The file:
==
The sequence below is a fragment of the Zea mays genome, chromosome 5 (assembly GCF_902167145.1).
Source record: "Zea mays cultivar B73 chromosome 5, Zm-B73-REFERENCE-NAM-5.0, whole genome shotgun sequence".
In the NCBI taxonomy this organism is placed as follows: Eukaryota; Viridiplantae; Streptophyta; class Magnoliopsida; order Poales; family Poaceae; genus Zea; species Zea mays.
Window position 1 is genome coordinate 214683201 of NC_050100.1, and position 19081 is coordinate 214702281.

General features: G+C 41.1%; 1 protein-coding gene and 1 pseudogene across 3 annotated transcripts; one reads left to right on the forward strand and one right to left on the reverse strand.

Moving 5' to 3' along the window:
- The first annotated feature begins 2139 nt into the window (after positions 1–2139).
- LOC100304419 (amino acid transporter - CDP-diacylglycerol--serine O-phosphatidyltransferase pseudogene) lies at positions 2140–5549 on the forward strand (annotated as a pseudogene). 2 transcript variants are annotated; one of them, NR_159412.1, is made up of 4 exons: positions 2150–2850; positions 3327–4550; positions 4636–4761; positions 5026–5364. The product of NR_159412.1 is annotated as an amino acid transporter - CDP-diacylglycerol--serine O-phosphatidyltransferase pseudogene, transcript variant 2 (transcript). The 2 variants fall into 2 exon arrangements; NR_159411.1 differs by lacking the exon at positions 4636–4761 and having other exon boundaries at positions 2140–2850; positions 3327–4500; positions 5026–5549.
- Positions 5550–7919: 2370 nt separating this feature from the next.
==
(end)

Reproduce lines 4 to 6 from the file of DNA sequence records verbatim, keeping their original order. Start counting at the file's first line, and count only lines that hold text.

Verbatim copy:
Window position 1 is genome coordinate 214683201 of NC_050100.1, and position 19081 is coordinate 214702281.

General features: G+C 41.1%; 1 protein-coding gene and 1 pseudogene across 3 annotated transcripts; one reads left to right on the forward strand and one right to left on the reverse strand.

Moving 5' to 3' along the window: